Boat at sunset, Costa Rica, March 16, 2019 | Photo by ade fathurahman via Scopio, St. George News
CHARACTERISTIC – Our local guide tilted the flat-bottomed boat to the left and slowed toward the edge of the Tempisque River in Costa Rica, the branches of lush vegetation scouring us under the fiberglass canopy.
His Spanish was brisk as the boat stopped and he pointed to something interesting with a small mirror in his right palm.
None of us saw it. “A long what? My Spanish didn’t quite have the words for what he was saying and the only thing of any length that my vision registered was the trunk of a tree twenty feet away. And yet the mirror continued to flicker along its ashy white patterned trunk.
“Lo ven – you see it,” he asked in thick, tacky English, still flashing the side mirror up and down the trunk.
And then I did – see it. Or rather them. Nine little creatures forming a tidy row of ash on the trunk.
But what they were, I still didn’t know. Their flared shape gave them the appearance of starfish, although they were painted for the forest and not the sea. Perhaps they were moths or spiders. Or some weird local bug.
“Wager,” repeated the guide slowly. “Paris with a long nose.” I repeated the last word in my mouth, without always understanding: “Paris.” Paris. Paris.
“Bats! Long-nosed bats,” someone in the group exclaimed.
With the mystery finally solved, our guide smiled softly and directed the boat back to the center of the murky brown river.
For the next hour, as we wandered through Palo Verde National Park, he tilted from side to side, shining his mirror on the teeming wildlife just outside of our view. gringo: more long-nosed bat colonies roosting on trees; a troop of white-faced capuchin monkeys scratching the canopy above; and a boat-billed heron placidly perched on a branch with its big black beak and even bigger black eyes surveying the water.
The guide’s mirror flashed on large Lubber grasshoppers swaying in the tips of long green grass; lizards and iguanas that appeared to be doing iterations of the upward facing dog yoga pose; a baby crocodile that looked like a branch on a floating log; and a nine-meter crocodile that looked like a log itself.
The only animal the boat operator touched was one of the Lubber Grasshoppers who hopped amiably on his finger and then walked away just as amiably, after showing us the bright orange fan the hopper displays to ward off predators .
I tried to imagine what it was like to be one of those animals on the banks of the Tempisque River, watching boats full of pale-faced visitors pass by day after day. Do we entertain them? Do they recognize any of the guides? Do they have their favourites? Do they hate us for the plastic bottles floating in their river? Do they worry if they will find enough to eat? And, perhaps more importantly, are they worried about something else eating them?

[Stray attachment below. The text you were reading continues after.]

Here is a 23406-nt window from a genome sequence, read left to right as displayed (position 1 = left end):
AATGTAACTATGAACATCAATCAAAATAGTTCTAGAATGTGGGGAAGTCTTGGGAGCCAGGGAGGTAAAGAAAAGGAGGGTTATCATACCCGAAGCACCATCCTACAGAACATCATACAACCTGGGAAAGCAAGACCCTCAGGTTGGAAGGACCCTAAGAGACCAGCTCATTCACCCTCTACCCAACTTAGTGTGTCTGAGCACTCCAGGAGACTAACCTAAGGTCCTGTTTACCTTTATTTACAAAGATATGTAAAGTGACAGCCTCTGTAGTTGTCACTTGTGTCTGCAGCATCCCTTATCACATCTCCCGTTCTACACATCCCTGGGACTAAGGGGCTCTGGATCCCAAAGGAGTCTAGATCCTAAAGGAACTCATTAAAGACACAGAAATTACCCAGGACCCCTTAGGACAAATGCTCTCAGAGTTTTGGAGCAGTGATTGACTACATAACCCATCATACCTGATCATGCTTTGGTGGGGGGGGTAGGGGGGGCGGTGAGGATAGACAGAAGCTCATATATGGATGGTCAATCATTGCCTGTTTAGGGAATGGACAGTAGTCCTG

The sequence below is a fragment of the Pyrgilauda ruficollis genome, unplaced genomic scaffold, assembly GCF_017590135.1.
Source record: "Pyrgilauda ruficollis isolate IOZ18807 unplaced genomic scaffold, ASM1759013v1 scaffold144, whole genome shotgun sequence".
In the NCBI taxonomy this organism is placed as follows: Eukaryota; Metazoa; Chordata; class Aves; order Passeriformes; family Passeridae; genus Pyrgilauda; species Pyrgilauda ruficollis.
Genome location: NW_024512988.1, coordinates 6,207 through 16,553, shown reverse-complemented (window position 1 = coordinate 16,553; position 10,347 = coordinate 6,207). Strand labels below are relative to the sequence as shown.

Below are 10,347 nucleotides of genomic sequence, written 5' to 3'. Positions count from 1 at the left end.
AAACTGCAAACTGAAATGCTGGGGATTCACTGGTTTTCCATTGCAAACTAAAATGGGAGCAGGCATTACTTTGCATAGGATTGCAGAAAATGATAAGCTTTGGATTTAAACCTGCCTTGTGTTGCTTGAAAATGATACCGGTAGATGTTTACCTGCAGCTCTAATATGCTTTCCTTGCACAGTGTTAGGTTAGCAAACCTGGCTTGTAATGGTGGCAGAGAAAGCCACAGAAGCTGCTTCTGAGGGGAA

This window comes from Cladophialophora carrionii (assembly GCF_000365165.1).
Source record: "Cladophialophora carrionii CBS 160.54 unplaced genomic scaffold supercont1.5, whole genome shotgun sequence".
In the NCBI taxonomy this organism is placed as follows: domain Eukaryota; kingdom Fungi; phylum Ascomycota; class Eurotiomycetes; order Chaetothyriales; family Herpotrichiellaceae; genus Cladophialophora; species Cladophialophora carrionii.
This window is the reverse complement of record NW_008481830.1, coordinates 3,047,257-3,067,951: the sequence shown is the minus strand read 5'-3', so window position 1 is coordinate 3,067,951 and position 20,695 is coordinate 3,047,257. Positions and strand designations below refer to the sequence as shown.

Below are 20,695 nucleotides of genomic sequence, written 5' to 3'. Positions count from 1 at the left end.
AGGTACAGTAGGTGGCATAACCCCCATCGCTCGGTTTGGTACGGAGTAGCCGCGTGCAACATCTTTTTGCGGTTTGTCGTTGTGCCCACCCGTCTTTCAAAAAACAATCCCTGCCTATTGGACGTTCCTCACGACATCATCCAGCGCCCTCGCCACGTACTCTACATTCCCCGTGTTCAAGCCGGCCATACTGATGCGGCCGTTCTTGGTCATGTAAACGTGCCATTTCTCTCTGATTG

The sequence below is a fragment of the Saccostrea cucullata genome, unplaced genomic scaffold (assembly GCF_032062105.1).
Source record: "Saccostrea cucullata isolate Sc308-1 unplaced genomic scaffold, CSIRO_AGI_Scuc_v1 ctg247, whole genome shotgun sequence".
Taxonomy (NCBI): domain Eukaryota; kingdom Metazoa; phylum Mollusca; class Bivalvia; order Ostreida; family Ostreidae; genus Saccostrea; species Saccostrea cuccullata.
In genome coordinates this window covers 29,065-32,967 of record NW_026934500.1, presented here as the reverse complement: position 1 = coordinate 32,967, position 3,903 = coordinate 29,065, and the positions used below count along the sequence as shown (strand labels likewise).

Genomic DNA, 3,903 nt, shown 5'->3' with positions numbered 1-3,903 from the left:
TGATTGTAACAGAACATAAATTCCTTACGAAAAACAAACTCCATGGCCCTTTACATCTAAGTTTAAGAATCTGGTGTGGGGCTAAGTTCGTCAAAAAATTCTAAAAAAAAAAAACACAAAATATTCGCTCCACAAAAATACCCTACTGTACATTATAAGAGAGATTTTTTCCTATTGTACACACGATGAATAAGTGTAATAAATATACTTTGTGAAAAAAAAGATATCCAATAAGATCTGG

Science again warns against anthropomorphizing animals — giving them human emotions and human experiences — but it’s hard to avoid.
Just that morning, I had seen an ant trying in vain to pull its crushed comrade off my yoga mat in the sand. And I felt sad. It was just an ant, I know. But he probably had a family – and maybe he had hopes and dreams, however tiny.
And these monkeys are smart. Perhaps smarter than us in some ways – capuchin monkeys figured out that rubbing garlic leaves all over their bodies is a natural mosquito repellent.
Swedish journalist Patrik Svensson says in his Book of Eels that one of the things that influential nature writer and biologist Rachel Carson did that made it so effective was exactly what science warns against. “Rachel Carson anthropomorphized the eel to help us understand it better, to let us imagine the eel’s experience and better understand its behavior.”
I guess it’s because we can’t protect what we don’t understand. Or at least what we are not trying to understand.
When we returned to the rusty “turismo” van waiting for us in the dirt parking lot, the driver, Douglas, was eager to hear about our adventures. “Did the monkeys come in your boat,” he asked. “I always bring bananas to get into the boat. Tourists like that.
Those within earshot silently shook their heads, thinking of the two large signs we had seen in the boat that warned against feeding animals. And I was glad Douglas wasn’t on the river with us. As well-meaning as he was, perhaps he had taken Rachel Carson’s example too far and made the monkeys too human.
As we descended the dirt road, Douglas stopped to rev the engine to entice the howler monkeys in the trees to vocalize. They wouldn’t. As much as he tried. They would not respond to his call. Neither should they.
Kat Dayton is a columnist for St. George News. All opinions expressed are his own and do not represent the staff or management of St. George News.
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